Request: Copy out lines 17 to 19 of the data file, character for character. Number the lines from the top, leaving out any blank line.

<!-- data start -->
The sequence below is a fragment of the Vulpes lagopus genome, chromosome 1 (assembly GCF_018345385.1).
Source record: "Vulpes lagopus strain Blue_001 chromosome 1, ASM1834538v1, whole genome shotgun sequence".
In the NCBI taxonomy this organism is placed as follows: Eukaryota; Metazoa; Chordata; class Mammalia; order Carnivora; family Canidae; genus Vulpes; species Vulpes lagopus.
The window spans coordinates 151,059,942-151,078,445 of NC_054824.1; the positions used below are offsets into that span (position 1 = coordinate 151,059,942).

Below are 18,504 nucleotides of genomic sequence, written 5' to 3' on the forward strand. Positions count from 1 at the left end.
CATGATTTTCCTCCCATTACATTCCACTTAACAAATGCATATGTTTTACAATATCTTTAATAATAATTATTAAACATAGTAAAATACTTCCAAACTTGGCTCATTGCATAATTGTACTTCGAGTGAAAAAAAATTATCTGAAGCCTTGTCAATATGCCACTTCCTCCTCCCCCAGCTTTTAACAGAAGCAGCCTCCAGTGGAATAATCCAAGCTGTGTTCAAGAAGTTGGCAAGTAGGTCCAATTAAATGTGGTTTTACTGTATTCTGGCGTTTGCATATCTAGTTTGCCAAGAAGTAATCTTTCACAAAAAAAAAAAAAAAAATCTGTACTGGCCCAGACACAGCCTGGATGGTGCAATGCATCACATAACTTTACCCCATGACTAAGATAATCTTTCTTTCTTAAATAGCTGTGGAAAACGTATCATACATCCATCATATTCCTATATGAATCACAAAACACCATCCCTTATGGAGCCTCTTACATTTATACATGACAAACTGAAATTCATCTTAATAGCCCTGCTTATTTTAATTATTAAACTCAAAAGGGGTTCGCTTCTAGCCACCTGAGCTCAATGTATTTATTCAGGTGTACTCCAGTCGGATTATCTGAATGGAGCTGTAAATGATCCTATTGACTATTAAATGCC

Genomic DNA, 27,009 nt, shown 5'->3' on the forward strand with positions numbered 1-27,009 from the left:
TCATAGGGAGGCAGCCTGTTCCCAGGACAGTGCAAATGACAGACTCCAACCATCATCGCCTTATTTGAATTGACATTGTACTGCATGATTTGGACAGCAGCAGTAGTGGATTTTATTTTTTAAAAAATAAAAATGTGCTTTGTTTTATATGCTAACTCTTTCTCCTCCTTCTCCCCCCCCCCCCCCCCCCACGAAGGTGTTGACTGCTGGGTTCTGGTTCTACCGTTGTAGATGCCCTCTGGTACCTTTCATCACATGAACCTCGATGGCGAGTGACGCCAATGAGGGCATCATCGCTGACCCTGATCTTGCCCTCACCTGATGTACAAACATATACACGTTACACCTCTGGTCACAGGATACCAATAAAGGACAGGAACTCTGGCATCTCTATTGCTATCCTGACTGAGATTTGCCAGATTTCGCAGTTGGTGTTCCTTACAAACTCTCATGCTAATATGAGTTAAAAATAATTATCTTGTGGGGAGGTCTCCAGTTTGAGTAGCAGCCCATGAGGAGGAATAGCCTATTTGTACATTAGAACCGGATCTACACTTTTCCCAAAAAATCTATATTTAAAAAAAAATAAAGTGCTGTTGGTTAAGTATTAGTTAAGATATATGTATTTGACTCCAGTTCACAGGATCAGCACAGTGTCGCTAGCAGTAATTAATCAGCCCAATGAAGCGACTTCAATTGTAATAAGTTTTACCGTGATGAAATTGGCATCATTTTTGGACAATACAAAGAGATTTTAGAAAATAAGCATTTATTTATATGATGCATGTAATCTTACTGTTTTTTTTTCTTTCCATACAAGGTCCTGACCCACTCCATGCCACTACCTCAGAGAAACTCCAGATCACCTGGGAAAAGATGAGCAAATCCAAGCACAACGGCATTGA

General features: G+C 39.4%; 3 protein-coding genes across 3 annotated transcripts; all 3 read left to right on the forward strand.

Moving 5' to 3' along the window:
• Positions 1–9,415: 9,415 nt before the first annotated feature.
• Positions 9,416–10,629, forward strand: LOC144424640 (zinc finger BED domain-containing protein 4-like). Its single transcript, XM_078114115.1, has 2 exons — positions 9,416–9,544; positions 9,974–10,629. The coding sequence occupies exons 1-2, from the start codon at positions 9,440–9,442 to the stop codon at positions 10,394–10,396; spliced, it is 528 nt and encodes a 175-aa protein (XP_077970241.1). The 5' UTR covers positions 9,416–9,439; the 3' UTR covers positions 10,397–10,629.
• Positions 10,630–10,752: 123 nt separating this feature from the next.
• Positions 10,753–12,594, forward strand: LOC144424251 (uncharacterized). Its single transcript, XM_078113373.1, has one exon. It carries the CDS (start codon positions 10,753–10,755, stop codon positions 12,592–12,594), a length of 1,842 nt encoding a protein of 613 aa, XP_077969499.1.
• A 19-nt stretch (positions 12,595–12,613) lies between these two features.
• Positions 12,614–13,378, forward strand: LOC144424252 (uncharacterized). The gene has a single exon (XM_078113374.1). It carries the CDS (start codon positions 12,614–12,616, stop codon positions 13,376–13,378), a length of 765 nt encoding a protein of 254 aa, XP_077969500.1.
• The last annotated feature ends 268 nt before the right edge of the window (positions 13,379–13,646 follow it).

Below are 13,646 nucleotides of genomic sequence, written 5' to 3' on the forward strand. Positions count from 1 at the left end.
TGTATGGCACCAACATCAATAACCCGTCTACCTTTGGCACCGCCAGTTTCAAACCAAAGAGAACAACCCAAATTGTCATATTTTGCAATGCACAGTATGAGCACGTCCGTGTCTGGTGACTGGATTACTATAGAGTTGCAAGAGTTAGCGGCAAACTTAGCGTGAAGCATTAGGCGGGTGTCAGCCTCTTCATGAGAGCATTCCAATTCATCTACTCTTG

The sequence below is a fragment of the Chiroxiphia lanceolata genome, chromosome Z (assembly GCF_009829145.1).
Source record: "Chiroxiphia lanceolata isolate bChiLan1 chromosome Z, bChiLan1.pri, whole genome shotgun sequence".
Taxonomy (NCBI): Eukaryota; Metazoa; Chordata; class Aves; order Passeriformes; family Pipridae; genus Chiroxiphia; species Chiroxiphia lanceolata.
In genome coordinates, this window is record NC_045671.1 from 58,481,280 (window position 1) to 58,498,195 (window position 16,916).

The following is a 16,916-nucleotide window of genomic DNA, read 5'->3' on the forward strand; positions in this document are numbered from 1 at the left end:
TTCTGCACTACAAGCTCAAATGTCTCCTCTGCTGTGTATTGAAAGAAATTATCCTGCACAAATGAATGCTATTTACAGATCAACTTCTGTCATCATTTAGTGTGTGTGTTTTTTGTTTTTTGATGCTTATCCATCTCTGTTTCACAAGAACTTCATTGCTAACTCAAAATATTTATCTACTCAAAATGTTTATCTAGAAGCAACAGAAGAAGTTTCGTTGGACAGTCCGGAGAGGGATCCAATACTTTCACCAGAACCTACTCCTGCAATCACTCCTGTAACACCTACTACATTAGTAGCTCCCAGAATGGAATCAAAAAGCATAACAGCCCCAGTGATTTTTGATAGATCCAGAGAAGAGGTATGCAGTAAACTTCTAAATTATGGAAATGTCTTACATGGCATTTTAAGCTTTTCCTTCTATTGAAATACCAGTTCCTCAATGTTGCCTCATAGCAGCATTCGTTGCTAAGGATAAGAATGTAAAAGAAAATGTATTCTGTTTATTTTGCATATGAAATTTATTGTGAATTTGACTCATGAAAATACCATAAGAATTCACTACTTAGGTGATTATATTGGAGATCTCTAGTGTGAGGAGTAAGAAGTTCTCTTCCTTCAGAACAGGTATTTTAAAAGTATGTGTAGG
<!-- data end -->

• The last annotated feature ends 268 nt before the right edge of the window (positions 13,379–13,646 follow it).

Below are 13,646 nucleotides of genomic sequence, written 5' to 3' on the forward strand. Positions count from 1 at the left end.
TGTATGGCACCAACATCAATAACCCGTCTACCTTTGGCACCGCCAGTTTCAAACCAAAGAGAACAACCCAAATTGTCATATTTTGCAATGCACAGTATGAGCACGTCCGTGTCTGGTGACTGGATTACTATAGAGTTGCAAGAGTTAGCGGCAAACTTAGCGTGAAGCATTAGGCGGGTGTCAGCCTCTTCATGAGAGCATTCCAATTCATCTACTCTTG